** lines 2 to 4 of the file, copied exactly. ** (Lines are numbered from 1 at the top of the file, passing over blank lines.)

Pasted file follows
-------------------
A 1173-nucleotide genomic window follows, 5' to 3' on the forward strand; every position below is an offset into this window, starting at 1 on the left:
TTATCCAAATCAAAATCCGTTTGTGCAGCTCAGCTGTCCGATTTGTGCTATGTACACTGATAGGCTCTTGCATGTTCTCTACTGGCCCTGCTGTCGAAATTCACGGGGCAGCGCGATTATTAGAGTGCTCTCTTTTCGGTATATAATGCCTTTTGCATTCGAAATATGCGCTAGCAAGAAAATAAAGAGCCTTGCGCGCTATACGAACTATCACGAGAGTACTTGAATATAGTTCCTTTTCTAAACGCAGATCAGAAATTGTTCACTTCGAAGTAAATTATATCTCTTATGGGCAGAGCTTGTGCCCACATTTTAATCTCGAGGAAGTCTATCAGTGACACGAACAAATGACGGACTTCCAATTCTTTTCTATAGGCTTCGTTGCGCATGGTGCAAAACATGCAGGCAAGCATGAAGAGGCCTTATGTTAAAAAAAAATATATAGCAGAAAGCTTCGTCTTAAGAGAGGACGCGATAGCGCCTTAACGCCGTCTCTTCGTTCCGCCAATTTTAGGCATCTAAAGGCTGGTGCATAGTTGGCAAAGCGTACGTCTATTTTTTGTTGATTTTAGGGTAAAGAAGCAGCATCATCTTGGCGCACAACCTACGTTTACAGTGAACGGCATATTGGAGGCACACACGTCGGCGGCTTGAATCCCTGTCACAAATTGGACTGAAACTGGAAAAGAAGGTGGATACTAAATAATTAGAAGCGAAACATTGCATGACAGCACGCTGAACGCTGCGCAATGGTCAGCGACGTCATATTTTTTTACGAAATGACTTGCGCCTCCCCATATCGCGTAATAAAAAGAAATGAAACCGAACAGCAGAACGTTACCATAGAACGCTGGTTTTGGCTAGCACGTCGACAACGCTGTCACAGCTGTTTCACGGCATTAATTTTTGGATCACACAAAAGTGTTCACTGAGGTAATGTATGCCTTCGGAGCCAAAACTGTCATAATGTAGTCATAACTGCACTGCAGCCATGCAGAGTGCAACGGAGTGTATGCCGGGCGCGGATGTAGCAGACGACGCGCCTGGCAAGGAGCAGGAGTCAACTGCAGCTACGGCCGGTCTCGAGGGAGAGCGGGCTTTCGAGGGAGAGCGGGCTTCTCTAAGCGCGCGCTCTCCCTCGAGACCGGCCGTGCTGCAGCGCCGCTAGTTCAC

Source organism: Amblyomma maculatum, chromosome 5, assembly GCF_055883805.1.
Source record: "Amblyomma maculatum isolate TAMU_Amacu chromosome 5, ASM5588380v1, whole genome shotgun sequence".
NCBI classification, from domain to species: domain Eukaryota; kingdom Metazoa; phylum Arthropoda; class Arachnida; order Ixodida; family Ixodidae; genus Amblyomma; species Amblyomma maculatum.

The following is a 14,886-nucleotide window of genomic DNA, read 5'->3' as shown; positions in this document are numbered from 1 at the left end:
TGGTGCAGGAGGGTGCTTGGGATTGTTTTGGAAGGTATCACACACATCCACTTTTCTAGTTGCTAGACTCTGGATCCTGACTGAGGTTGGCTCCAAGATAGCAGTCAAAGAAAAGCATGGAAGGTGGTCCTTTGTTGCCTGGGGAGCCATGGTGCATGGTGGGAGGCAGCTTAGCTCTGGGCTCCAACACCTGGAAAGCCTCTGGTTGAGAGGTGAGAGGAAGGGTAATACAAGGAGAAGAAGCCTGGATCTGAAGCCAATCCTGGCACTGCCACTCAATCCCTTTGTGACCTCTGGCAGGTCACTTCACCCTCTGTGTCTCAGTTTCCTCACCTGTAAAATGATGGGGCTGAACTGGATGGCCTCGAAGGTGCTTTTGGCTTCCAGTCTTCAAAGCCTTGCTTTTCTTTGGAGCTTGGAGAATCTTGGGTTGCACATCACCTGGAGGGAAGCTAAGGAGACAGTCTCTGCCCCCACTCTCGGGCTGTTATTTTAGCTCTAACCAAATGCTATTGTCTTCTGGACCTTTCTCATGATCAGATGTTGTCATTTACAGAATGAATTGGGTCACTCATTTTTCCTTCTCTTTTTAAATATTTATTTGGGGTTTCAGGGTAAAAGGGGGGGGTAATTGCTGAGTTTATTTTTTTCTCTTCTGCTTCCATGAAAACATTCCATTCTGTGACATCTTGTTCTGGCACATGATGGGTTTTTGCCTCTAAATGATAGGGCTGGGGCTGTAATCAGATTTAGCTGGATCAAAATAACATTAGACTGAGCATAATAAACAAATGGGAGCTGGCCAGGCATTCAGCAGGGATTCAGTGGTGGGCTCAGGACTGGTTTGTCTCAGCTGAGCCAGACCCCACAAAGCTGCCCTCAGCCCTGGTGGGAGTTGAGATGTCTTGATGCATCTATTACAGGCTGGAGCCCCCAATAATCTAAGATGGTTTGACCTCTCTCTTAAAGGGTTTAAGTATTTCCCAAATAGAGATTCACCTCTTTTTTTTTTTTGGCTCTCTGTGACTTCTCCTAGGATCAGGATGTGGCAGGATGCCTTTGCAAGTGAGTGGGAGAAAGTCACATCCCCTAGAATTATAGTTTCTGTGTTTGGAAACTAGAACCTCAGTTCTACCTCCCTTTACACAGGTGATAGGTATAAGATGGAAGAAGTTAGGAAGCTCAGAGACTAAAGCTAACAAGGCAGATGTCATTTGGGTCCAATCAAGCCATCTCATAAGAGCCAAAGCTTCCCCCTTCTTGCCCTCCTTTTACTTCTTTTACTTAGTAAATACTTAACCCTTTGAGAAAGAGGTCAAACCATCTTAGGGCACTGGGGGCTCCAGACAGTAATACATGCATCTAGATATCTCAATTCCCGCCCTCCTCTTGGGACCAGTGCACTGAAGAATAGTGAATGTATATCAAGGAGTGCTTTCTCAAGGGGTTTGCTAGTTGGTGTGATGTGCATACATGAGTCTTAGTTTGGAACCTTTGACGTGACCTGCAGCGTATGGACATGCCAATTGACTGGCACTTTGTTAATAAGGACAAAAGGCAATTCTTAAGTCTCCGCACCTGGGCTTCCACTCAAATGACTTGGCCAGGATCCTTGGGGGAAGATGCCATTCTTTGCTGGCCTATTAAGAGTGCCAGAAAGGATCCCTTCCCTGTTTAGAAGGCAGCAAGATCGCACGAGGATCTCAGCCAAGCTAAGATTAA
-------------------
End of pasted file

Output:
TTATCCAAATCAAAATCCGTTTGTGCAGCTCAGCTGTCCGATTTGTGCTATGTACACTGATAGGCTCTTGCATGTTCTCTACTGGCCCTGCTGTCGAAATTCACGGGGCAGCGCGATTATTAGAGTGCTCTCTTTTCGGTATATAATGCCTTTTGCATTCGAAATATGCGCTAGCAAGAAAATAAAGAGCCTTGCGCGCTATACGAACTATCACGAGAGTACTTGAATATAGTTCCTTTTCTAAACGCAGATCAGAAATTGTTCACTTCGAAGTAAATTATATCTCTTATGGGCAGAGCTTGTGCCCACATTTTAATCTCGAGGAAGTCTATCAGTGACACGAACAAATGACGGACTTCCAATTCTTTTCTATAGGCTTCGTTGCGCATGGTGCAAAACATGCAGGCAAGCATGAAGAGGCCTTATGTTAAAAAAAAATATATAGCAGAAAGCTTCGTCTTAAGAGAGGACGCGATAGCGCCTTAACGCCGTCTCTTCGTTCCGCCAATTTTAGGCATCTAAAGGCTGGTGCATAGTTGGCAAAGCGTACGTCTATTTTTTGTTGATTTTAGGGTAAAGAAGCAGCATCATCTTGGCGCACAACCTACGTTTACAGTGAACGGCATATTGGAGGCACACACGTCGGCGGCTTGAATCCCTGTCACAAATTGGACTGAAACTGGAAAAGAAGGTGGATACTAAATAATTAGAAGCGAAACATTGCATGACAGCACGCTGAACGCTGCGCAATGGTCAGCGACGTCATATTTTTTTACGAAATGACTTGCGCCTCCCCATATCGCGTAATAAAAAGAAATGAAACCGAACAGCAGAACGTTACCATAGAACGCTGGTTTTGGCTAGCACGTCGACAACGCTGTCACAGCTGTTTCACGGCATTAATTTTTGGATCACACAAAAGTGTTCACTGAGGTAATGTATGCCTTCGGAGCCAAAACTGTCATAATGTAGTCATAACTGCACTGCAGCCATGCAGAGTGCAACGGAGTGTATGCCGGGCGCGGATGTAGCAGACGACGCGCCTGGCAAGGAGCAGGAGTCAACTGCAGCTACGGCCGGTCTCGAGGGAGAGCGGGCTTTCGAGGGAGAGCGGGCTTCTCTAAGCGCGCGCTCTCCCTCGAGACCGGCCGTGCTGCAGCGCCGCTAGTTCAC

Source organism: Amblyomma maculatum, chromosome 5, assembly GCF_055883805.1.
Source record: "Amblyomma maculatum isolate TAMU_Amacu chromosome 5, ASM5588380v1, whole genome shotgun sequence".